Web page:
Battered young female loggerhead rescued in San Pedro

Thursday, April 19th, 2012

A young adult female loggerhead sea turtle was rescued off the coast of San Pedro Town after it was sighted in distress by some children. The turtle measuring, 63 centimeters long and weighing approximately 80 pounds was rescued on April 10th. The badly battered turtle’s rescue is significant, as the number of turtles in the region, including Belize, is steadily dwindling. The decrease in the number of turtles is widely contributed due to the high demand for the carcass and eggs in the local traditional markets. In Belize, turtle meat is considered a delicacy and it appears that if the loggerhead was not rescued it may well have ended up in the illegal local market.

According to Kirah Forman, Biologist at the Hol Chan Marine Reserve, they received a call last week from personnel at Victoria House Resort that there was a stranded turtle along the beach. The turtle was found by some kids who were swimming in the area who quickly went to look for help at the resort. “They noticed that the turtle was tied up so they called us. It appears that someone had caught and tied the turtle up. Each of her flippers were tied and attach to the middle and it seems that she was tied up for a long time because the rope had already cut into the flesh all the way into the bone,” said Foreman. According to Foreman, it appears that while the turtle was tied up she was attacked by a shark and as a result of the shark attack had lost its left hind flipper. Since being recovered from the sea, the turtle has been receiving treatment and is in the healing process at the Hol Chan Marine Reserve headquarters in San Pedro Town.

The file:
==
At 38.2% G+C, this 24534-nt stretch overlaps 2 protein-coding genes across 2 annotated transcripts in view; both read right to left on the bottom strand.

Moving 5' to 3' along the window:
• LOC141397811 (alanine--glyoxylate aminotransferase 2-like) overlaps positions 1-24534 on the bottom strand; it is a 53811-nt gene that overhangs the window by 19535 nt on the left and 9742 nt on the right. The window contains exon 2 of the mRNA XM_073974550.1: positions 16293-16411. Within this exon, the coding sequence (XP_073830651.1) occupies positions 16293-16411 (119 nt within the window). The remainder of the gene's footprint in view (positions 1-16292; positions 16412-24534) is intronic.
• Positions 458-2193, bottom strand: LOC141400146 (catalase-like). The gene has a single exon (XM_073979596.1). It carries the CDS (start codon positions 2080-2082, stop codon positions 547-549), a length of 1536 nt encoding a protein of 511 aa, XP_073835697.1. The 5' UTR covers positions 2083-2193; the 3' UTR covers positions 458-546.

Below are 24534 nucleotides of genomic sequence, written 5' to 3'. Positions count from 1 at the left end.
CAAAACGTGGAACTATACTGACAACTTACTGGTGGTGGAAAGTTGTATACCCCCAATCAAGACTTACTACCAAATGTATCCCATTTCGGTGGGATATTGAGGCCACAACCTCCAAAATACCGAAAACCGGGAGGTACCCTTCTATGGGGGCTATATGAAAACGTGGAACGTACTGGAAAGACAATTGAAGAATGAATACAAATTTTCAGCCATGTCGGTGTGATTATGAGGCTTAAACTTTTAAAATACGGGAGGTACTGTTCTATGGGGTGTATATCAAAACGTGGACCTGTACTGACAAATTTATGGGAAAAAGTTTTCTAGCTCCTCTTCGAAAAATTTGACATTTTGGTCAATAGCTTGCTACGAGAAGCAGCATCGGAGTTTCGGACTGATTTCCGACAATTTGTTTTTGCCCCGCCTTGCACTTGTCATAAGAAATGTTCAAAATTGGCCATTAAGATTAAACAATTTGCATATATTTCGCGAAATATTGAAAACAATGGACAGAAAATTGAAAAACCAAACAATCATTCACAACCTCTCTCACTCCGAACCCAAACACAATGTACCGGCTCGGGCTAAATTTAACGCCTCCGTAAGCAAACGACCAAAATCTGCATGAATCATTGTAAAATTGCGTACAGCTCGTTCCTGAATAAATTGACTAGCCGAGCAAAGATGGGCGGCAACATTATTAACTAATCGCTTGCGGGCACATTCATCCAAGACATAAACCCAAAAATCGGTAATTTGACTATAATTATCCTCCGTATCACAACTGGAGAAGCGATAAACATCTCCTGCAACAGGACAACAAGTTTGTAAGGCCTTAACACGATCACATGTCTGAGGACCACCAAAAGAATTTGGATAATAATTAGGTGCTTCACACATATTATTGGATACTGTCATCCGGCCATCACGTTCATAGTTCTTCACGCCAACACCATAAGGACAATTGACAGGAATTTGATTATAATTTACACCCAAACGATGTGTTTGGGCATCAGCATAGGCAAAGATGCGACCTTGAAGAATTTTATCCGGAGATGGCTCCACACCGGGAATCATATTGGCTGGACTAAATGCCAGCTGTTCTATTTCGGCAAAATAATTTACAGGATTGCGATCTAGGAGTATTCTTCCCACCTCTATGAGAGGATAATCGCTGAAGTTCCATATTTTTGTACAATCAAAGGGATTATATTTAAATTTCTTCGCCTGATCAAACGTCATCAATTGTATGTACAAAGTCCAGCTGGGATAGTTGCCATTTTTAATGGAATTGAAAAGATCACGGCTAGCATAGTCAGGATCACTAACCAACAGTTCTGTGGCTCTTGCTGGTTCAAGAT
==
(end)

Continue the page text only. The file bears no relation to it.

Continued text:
All the injuries on the turtle are showing signs of healing and the prognosis is for the turtle to be fully healed in few months. Because the adult turtle has lost one of her fins, she has a reduced chance of surviving in the open sea. “She can’t be as fast as she was before, especially not having one of her back flippers. There are a lot of turtles in the open sea that have a part or a complete flipper off and they are surviving so we hope that this will be the case with the turtle,” said Foreman.

Thanks to the generous support of SAGA, the turtle is being cared for and is in the healing process, receiving adequate and frequent doses of antibiotics to prevent infection. Once completely healed, she will be transported to an enclosure at the Bacalar Chico Marine Reserve for an adequate amount of time so that she gradually adapts to a new life before being released into the open sea.


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